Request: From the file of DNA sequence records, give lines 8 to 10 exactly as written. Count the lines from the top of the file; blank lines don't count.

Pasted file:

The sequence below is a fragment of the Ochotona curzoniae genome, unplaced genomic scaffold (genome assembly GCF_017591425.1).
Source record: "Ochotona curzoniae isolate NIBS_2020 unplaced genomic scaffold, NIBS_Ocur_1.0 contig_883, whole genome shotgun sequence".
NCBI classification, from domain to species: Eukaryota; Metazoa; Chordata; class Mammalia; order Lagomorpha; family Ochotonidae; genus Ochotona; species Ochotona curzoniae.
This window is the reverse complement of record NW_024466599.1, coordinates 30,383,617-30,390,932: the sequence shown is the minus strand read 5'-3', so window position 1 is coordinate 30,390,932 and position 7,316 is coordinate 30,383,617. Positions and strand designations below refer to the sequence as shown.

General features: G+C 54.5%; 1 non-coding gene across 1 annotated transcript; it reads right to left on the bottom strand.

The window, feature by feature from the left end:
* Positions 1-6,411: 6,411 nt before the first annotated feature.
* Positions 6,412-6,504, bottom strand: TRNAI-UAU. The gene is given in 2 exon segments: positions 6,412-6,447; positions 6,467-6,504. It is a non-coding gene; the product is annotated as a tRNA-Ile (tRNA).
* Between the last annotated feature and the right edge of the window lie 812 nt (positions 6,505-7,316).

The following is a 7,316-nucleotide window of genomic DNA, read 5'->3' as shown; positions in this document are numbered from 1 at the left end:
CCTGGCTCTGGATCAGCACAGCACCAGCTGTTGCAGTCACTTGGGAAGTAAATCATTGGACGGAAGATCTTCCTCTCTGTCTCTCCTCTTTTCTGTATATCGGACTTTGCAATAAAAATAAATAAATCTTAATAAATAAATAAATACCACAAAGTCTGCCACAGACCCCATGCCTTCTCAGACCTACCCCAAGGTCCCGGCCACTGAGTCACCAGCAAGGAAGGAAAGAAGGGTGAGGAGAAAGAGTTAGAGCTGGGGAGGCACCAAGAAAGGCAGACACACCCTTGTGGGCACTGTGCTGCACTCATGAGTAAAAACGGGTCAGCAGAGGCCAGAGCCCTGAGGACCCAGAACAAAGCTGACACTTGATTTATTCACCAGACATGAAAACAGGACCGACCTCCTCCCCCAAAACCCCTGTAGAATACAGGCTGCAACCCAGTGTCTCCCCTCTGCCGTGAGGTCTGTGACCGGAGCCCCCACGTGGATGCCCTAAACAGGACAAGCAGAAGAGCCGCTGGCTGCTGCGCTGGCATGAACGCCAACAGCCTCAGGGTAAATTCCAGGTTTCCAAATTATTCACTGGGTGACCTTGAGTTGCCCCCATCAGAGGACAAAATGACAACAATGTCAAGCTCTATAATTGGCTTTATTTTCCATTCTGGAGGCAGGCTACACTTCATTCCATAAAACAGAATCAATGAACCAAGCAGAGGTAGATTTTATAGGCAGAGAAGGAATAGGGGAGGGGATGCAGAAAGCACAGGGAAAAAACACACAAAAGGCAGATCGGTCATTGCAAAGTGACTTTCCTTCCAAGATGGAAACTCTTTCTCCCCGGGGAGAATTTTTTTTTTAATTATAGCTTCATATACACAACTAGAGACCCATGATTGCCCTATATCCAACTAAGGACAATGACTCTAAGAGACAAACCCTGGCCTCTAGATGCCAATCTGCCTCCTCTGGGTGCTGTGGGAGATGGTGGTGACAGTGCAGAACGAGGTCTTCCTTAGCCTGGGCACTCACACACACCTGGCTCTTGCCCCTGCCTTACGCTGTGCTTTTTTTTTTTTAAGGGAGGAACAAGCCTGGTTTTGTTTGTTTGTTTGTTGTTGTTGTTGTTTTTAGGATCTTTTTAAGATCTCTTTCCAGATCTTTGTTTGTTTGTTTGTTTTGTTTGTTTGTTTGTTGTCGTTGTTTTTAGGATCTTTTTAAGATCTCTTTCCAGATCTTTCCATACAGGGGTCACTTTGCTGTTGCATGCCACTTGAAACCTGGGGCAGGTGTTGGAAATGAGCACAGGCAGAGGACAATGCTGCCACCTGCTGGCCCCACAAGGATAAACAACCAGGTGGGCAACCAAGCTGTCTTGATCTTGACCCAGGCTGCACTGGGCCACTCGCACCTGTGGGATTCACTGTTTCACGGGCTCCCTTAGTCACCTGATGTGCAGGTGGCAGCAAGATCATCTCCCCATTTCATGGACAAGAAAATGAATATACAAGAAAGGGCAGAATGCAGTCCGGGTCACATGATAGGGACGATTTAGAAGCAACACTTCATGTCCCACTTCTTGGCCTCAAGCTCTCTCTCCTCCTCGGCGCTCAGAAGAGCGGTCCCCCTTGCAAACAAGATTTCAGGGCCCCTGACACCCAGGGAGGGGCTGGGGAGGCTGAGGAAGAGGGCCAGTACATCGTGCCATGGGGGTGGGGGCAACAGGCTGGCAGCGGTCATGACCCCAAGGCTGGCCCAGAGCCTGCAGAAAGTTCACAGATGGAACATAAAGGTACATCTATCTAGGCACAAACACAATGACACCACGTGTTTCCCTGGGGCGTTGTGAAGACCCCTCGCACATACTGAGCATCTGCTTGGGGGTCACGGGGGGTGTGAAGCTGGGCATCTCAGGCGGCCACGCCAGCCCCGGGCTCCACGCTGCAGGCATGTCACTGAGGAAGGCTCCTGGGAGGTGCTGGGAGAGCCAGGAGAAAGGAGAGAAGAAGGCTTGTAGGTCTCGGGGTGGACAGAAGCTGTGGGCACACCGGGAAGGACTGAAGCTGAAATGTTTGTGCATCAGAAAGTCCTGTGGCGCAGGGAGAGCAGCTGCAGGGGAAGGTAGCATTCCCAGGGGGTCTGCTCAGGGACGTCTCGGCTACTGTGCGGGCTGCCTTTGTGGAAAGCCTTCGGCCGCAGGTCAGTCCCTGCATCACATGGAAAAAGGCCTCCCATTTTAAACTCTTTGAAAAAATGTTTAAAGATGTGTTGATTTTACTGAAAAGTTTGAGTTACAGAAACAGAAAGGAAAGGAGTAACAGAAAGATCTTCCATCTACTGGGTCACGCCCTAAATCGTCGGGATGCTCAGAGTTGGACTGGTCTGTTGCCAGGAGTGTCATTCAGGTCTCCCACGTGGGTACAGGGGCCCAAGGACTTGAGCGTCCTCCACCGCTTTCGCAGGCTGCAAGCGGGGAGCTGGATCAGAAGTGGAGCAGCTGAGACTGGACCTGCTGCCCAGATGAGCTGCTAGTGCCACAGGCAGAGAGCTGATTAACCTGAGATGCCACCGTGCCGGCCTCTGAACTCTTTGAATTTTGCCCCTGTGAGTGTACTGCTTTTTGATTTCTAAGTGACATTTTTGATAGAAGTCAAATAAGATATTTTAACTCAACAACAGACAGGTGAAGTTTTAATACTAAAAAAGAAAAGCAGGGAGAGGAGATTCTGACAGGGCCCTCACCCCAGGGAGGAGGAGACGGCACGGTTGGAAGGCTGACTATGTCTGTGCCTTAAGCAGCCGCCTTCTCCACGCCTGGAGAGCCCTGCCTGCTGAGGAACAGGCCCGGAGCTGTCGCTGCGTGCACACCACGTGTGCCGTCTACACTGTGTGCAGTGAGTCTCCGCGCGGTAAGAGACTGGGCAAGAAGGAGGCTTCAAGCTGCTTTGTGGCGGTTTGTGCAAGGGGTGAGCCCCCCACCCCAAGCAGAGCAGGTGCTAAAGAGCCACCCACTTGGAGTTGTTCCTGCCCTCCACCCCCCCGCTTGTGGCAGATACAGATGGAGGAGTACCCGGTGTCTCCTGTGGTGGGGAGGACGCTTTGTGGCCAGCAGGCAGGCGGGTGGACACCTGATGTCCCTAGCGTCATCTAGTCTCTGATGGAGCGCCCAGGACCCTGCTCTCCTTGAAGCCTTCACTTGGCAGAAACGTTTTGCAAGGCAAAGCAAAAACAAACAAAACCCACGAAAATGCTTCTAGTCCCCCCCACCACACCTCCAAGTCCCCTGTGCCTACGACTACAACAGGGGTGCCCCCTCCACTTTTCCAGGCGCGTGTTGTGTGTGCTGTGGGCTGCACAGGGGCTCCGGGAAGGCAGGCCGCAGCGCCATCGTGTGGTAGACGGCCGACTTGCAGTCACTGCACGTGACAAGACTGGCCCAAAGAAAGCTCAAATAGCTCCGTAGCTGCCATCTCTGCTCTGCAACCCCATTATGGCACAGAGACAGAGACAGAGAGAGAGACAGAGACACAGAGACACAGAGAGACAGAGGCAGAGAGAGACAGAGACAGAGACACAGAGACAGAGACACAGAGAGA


* Positions 6,412-6,504, bottom strand: TRNAI-UAU. The gene is given in 2 exon segments: positions 6,412-6,447; positions 6,467-6,504. It is a non-coding gene; the product is annotated as a tRNA-Ile (tRNA).
* Between the last annotated feature and the right edge of the window lie 812 nt (positions 6,505-7,316).

The following is a 7,316-nucleotide window of genomic DNA, read 5'->3' as shown; positions in this document are numbered from 1 at the left end: